2-Day Symposium - Diasporas of Sefarad and al-Andalus: Iberian Questions beyond Iberia, 1492-1700

Migrations in response to religious oppression and the expulsions of Jews (1492) and converts from Islam to Christianity and their descendants, often called moriscos (1609-1614) pushed the cultural, political, and economic activities of both groups into the Mediterranean, northern Europe, south Asia, and the Americas. In the diaspora, Jews, Muslims, converts from both religions, and their descendants faced diverse responses to their arrivals and grappled with their departures from Sefarad/al-Andalus (as Iberia was called in Hebrew and Arabic, respectively) in equally diverse ways. Literary and cultural productions were developed, and via translation re-developed in multiple languages and scripts—from Spanish and Portuguese, to Hebrew, Arabic, and Aljamiado, to the languages of new communities in the diaspora. The linguistic and geographical mobility of their cultural output pose complex questions that, at times, challenge the very definitions of scholarly fields of study, including the ways in which we define and locate the boundaries of linguistic traditions.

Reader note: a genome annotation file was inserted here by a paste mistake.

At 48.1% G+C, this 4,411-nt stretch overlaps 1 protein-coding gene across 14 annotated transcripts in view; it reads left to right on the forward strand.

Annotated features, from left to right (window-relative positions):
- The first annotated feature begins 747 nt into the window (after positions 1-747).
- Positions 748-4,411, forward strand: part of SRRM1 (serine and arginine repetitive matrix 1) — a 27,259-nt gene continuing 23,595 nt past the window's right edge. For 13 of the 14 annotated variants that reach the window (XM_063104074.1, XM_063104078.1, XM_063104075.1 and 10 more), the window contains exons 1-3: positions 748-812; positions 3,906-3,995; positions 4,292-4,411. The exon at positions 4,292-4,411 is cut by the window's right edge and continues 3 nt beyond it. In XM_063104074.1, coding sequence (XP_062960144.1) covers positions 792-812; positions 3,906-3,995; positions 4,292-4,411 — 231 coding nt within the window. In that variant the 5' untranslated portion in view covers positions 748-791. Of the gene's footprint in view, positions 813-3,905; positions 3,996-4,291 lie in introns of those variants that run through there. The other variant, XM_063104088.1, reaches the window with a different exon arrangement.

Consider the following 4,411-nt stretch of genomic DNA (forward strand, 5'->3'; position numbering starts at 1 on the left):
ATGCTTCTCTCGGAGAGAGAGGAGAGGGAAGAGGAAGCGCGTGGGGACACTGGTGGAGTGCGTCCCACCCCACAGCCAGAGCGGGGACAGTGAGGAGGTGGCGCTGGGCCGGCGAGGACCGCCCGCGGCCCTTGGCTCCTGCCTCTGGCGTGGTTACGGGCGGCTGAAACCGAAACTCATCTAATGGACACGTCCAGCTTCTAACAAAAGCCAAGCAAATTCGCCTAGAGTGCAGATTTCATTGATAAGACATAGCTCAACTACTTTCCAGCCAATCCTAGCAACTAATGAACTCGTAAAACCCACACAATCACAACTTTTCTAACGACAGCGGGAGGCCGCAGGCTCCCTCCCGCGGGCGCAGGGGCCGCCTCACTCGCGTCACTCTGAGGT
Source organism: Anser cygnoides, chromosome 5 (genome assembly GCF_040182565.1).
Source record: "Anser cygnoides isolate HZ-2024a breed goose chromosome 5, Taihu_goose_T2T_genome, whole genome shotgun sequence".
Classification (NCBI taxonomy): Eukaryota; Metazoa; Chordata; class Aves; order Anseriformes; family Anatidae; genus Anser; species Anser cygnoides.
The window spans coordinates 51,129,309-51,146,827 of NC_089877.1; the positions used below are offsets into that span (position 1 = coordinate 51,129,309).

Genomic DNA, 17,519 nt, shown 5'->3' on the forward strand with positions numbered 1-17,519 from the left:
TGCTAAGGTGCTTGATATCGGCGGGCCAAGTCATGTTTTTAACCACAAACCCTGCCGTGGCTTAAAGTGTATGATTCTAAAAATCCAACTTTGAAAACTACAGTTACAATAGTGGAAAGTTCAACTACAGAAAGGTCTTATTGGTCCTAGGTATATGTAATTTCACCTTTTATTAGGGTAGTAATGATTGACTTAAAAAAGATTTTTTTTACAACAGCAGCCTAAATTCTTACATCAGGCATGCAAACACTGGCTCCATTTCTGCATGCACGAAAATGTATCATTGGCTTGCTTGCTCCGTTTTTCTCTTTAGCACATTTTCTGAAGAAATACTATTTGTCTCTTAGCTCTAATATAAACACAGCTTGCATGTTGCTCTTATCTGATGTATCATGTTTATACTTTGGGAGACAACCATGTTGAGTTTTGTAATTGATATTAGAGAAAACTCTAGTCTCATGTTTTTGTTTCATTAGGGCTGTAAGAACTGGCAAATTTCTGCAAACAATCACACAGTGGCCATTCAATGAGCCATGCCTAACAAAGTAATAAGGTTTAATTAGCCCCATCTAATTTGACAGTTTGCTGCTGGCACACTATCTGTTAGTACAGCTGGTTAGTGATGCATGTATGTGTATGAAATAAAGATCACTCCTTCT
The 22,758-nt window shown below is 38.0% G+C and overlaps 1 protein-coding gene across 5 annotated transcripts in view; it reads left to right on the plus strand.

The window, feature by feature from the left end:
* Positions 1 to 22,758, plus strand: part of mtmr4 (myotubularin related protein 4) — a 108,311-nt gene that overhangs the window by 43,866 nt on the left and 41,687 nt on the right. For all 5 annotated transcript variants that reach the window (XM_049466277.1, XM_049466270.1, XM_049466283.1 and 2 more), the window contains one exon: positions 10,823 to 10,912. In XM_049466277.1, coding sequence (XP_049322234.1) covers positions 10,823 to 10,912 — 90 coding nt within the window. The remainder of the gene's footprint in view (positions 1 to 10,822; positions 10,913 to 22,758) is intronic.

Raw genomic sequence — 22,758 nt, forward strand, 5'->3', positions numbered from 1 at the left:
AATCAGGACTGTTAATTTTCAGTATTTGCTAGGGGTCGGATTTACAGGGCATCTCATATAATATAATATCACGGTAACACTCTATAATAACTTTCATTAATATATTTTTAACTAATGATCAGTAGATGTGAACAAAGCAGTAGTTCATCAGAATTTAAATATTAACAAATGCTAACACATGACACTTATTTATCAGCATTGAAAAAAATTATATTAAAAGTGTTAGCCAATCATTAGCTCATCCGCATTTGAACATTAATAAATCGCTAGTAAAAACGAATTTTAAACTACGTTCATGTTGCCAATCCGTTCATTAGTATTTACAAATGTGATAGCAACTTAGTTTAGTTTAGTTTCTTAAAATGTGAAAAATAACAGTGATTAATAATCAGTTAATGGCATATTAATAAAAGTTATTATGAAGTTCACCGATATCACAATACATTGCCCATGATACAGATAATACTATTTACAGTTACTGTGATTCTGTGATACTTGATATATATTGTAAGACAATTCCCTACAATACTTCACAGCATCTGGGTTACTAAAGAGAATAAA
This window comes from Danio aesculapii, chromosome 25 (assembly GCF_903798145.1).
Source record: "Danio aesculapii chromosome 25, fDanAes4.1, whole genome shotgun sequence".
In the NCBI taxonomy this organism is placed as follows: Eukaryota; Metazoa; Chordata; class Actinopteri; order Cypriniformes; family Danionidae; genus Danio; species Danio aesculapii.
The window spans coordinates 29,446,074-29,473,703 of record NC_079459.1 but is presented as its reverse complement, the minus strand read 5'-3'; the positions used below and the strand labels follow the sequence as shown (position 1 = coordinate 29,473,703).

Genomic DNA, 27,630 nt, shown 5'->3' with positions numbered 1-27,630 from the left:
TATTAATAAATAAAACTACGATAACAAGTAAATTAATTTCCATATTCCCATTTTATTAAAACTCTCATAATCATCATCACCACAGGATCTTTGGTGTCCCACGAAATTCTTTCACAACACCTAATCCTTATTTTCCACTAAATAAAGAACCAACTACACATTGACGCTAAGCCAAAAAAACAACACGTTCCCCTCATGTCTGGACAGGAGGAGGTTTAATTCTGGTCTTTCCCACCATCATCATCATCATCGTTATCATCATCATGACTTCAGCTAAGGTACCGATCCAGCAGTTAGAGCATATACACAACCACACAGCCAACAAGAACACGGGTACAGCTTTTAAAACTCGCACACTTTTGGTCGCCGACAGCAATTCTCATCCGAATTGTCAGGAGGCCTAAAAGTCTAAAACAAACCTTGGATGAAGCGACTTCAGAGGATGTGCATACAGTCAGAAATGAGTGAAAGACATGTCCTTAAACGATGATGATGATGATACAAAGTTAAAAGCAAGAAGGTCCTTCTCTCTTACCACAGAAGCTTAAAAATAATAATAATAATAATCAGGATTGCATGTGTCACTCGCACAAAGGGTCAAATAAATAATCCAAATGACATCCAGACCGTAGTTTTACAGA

The Diasporas of Sefarad and al-Andalus symposium seeks to place the responses of each of these groups to their experiences of diaspora in dialogue through the examination of their forms of cultural expression, including but not limited to literature and other writings, and the activities of editing, publishing, translating, and consuming books. It foregrounds the importance of literature and other forms of cultural production to those exiled from the Iberian Peninsula.

Read more here: www.iberiandiasporas.com/about

This symposium is generously supported by: Instituto Cervantes Londres, Centro Sefarad Israel, Exeter College, Casa Árabe and the faculties of History, Asian and Middle Eastern Studies, and Medieval and Modern Languages at the University of Oxford.